DC: What year are you, what is your major and what are your plans for after graduation?
JS: I’m a senior going on super-senior, and I’m a biological anthropology and neuropsychology double major. After graduation? I’m keeping my fingers crossed to take part in the JET program and teach abroad in Japan for a year. After that, most likely grad school, but who knows? So long as my parents keep feeding me when I come home, I think I’ll have time to figure it out.
DC: What’s up with your last name?
JS: I know, right? Have you seen my first one? Jessi is short for Yevgeniya. True story: in school, my name never fit on the roster fully — so sad. I was born in St. Petersburg, Russia. We all have names like that. Scary, I know.
DC: What’s the best advice you have ever gotten?
JS: Stop looking around at other people to “check” that you’re doing something well … unless you’re driving on the wrong side of the road.
DC: What’s your idea of a fun time?
JS: A bag of Cheetos, two Dualshock PS3 controllers and my boyfriend. I’m open to anything, honestly — but if it were completely up to me, no judgment or consequences, I’d pop in Assassin’s Creed and pretend to not have a life for a day. That’s why my boyfriend picks the dates.
DC: What sites are bookmarked on your Internet browser?
JS: Speedreader, Lumosity, Cloud Reader, Facebook, Romantically Apocalyptic, Hark! A Vagrant, LootCrate, Etsy (shameless waste of money), WriterDuet, Buzzfeed, How To Lose Belly Fat in 10 Days for Women (it works!)
DC: If you were a root vegetable, which root vegetable would you be, and why?
JS: I’m not too intimately familiar with root vegetables. Probably a beet? Beets are cool — you can make some mad dishes out of beets, and Russian cuisine is heavy on beets. Also, beets have an attitude. Ever tried cutting a beet and not getting your hands permanently stained? Beets leave an impression. That’s my motto: be beets.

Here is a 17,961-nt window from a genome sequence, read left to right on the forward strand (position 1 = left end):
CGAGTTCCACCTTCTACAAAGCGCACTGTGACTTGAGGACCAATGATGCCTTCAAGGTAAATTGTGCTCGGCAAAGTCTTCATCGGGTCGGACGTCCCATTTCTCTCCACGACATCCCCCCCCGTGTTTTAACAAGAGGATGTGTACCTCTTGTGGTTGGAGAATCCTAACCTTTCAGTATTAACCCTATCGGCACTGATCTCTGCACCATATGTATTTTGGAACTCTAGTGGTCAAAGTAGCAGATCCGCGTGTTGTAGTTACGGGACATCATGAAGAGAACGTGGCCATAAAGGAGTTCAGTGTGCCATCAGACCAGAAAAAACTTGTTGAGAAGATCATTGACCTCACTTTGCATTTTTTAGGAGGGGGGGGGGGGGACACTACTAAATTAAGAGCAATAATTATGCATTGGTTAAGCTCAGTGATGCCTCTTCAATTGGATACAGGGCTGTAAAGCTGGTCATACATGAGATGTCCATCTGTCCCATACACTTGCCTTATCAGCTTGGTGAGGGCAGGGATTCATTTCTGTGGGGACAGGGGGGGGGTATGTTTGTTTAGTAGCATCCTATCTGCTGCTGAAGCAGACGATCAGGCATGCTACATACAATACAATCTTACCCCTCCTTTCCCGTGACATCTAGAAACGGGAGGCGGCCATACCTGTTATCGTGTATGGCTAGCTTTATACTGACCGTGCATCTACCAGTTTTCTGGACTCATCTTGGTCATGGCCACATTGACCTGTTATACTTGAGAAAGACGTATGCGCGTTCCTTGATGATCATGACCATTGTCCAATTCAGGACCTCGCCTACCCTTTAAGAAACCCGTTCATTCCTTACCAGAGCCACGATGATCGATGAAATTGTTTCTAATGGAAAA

DC: How do you feel about clogs?
JS: I feel about clogs the same way I feel about beets: they leave an impression. I regret not wearing clogs to my Jericho audition.
DC: Why should students go to a Jericho show?
JS: Come unwind after a long week of classes for a buck! Bring your date there, your parents (if they’re cool with some unsavory material), your friends, your dog (we love dogs!) — bring anyone! We perform every other Friday and have two big shows per semester — a two-day event! All the info is on our Facebook page, facebook.com/jericho.comedy. In the worst-case scenario, you’ll lose a buck and will be short one potential pack of gum. In the best, you’ll meet the love of your life and move to Paris. Either one’s not too bad.
“Student Spotlight” is a new Daily Clog series that features UC Berkeley students that do cool things. If you’d like to nominate someone to be included in the series please email [email protected]
Daniela Grinblatt is an assistant blog editor. Contact her at [email protected].